The Sonar Radio Corp.  of Brooklyn NY is a well-known manufacturer of Ham, CB, and Marine Band radios over a period of several decades, and it's products were always well engineered and of good quality.    But despite several attempts, it's ham radio products never really managed to excite hams enough to plunk down their hard-earned cash.   The SRT series of t...  READ MORE
- Robert Nickels (ranickels),  11/01/2021 
    In 1958, the Multi Elmac Company was riding high on the ham radio waves.   The company had seen an opportunity to provide feature rich but affordable transmitters and receivers to hams itching to "go mobile", which was all the craze.   Instead of sticking a converter in front of the car radio like many competitors did, Elmac produced full-blown receivers that tu...  READ MORE
- Robert Nickels (ranickels),  09/28/2021 
  

Mystery Transmitter

where's the copper subchassis from?
Category: Vintage Ham Radio
 I didn't set out to buy this homebrew CW transmitter, it was included in an auction lot that I wanted so I had to take it to get the desired item.   But even though I always like to see good quality homebrew gear, this one is just a mystery.Most of the transmitter, including 6CL6 oscillator and buffer stages and a 6146 PA are built on a sub-chassis that is clearly part of a com...  READ MORE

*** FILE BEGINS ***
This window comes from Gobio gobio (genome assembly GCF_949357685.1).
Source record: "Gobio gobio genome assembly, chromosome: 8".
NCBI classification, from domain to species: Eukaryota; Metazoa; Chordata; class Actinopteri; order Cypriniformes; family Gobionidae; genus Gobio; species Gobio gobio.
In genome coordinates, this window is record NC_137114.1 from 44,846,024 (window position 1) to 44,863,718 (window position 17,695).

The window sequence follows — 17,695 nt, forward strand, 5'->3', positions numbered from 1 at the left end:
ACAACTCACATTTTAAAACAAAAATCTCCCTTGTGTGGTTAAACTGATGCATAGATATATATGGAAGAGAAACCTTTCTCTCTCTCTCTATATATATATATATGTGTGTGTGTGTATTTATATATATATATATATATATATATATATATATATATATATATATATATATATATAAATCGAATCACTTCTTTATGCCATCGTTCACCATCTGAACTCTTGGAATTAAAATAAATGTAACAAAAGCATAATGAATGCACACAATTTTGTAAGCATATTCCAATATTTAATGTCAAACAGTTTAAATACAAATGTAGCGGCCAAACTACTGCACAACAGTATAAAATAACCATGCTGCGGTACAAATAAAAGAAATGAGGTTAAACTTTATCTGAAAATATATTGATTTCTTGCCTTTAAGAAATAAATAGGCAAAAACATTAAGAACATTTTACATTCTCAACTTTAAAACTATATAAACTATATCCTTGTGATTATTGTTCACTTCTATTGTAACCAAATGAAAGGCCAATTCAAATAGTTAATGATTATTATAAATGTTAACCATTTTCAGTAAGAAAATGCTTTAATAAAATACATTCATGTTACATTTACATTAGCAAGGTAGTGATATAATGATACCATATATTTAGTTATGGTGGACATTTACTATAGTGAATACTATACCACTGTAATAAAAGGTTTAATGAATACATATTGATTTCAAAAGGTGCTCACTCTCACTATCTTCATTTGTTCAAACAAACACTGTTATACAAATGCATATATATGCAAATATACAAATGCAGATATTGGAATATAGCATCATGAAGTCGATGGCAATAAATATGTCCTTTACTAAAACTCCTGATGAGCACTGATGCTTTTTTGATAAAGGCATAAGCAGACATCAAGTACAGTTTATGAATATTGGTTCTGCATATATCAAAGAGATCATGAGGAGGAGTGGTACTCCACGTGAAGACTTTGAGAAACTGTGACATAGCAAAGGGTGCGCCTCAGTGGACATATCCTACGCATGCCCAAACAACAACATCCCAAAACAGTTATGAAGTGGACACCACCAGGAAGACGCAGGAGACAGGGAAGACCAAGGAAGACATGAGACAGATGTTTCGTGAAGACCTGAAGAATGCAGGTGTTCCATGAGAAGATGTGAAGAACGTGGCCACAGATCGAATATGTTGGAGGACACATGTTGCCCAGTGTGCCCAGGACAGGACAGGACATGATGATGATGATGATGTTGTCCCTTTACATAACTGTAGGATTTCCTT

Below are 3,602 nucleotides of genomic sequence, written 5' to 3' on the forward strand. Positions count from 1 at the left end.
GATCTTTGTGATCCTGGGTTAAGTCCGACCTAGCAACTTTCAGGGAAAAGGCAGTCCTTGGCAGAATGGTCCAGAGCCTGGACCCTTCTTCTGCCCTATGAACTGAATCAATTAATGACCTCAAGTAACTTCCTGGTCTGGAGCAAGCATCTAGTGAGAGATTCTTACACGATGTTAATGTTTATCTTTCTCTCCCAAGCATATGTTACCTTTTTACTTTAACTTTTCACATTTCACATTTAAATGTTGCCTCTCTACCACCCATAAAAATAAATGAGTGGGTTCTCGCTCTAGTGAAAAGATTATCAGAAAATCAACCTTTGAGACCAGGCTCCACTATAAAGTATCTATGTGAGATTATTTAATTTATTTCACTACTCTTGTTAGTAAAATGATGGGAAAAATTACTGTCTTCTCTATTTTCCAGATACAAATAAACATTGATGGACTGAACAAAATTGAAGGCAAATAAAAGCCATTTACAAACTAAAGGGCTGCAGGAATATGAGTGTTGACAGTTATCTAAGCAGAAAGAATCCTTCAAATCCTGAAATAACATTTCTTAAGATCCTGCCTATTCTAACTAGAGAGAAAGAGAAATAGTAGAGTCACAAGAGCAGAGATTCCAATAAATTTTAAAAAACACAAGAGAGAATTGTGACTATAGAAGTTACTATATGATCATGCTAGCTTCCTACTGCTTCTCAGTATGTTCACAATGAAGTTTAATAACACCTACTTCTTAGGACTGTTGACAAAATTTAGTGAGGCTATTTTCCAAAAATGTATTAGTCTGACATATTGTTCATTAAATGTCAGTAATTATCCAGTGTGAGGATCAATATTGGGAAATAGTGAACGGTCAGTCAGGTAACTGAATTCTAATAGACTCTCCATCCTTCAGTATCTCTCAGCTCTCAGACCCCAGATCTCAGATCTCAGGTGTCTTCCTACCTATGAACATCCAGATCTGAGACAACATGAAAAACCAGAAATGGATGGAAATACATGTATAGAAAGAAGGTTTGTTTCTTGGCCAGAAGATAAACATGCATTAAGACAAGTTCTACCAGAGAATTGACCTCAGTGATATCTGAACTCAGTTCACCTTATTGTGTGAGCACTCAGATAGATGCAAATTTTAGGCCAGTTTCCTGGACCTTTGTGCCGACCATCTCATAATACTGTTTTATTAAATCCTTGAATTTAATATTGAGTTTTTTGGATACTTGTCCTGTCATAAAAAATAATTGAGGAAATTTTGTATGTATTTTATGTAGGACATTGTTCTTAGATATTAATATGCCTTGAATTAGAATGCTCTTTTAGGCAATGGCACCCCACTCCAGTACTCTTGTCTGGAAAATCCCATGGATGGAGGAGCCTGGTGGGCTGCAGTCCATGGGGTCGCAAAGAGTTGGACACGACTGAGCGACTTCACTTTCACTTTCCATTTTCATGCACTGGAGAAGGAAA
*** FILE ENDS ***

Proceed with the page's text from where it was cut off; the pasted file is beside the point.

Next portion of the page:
- Robert Nickels (ranickels),  07/15/2021 
  

The Vector VR-50

last gasp from Swan/Atlas founder Herb Johnson
Category: Vintage Ham Radio
 Most hams are aware that Herb Johnson W6QKI founded Swan in Benson Arizona to make single-band SSB transceivers and then moved his operation to Oceanside CA where Swan thrived throughout the 1960s.   Swan merged with Cubic Corporation in 1967, and Johnson managed Swan as its subsidiary until 1973. Johnson founded Atlas Radio in 1974, with the assistance of Southcom International fo...  READ MORE
- Robert Nickels (ranickels),  07/12/2021